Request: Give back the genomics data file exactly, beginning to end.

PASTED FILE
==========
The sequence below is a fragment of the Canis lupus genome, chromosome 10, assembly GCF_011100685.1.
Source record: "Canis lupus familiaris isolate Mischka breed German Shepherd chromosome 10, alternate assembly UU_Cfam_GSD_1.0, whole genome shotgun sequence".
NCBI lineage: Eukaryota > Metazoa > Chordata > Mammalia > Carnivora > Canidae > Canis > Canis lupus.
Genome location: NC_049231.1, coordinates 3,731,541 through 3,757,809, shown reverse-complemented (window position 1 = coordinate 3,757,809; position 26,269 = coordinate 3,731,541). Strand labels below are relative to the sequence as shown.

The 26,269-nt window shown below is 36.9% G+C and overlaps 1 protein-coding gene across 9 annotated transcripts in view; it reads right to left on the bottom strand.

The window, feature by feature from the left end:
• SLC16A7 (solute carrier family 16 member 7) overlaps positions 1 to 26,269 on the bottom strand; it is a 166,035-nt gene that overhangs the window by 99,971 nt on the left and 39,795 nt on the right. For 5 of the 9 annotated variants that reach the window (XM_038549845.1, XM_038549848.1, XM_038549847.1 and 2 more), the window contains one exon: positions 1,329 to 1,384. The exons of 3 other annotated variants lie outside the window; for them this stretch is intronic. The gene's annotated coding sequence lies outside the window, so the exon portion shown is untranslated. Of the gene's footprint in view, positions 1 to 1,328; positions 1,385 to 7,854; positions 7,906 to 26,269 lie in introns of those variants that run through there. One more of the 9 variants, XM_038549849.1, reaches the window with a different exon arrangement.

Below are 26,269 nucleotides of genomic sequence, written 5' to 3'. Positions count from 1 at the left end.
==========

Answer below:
The sequence below is a fragment of the Canis lupus genome, chromosome 10, assembly GCF_011100685.1.
Source record: "Canis lupus familiaris isolate Mischka breed German Shepherd chromosome 10, alternate assembly UU_Cfam_GSD_1.0, whole genome shotgun sequence".
NCBI lineage: Eukaryota > Metazoa > Chordata > Mammalia > Carnivora > Canidae > Canis > Canis lupus.
Genome location: NC_049231.1, coordinates 3,731,541 through 3,757,809, shown reverse-complemented (window position 1 = coordinate 3,757,809; position 26,269 = coordinate 3,731,541). Strand labels below are relative to the sequence as shown.

The 26,269-nt window shown below is 36.9% G+C and overlaps 1 protein-coding gene across 9 annotated transcripts in view; it reads right to left on the bottom strand.

The window, feature by feature from the left end:
• SLC16A7 (solute carrier family 16 member 7) overlaps positions 1 to 26,269 on the bottom strand; it is a 166,035-nt gene that overhangs the window by 99,971 nt on the left and 39,795 nt on the right. For 5 of the 9 annotated variants that reach the window (XM_038549845.1, XM_038549848.1, XM_038549847.1 and 2 more), the window contains one exon: positions 1,329 to 1,384. The exons of 3 other annotated variants lie outside the window; for them this stretch is intronic. The gene's annotated coding sequence lies outside the window, so the exon portion shown is untranslated. Of the gene's footprint in view, positions 1 to 1,328; positions 1,385 to 7,854; positions 7,906 to 26,269 lie in introns of those variants that run through there. One more of the 9 variants, XM_038549849.1, reaches the window with a different exon arrangement.

Below are 26,269 nucleotides of genomic sequence, written 5' to 3'. Positions count from 1 at the left end.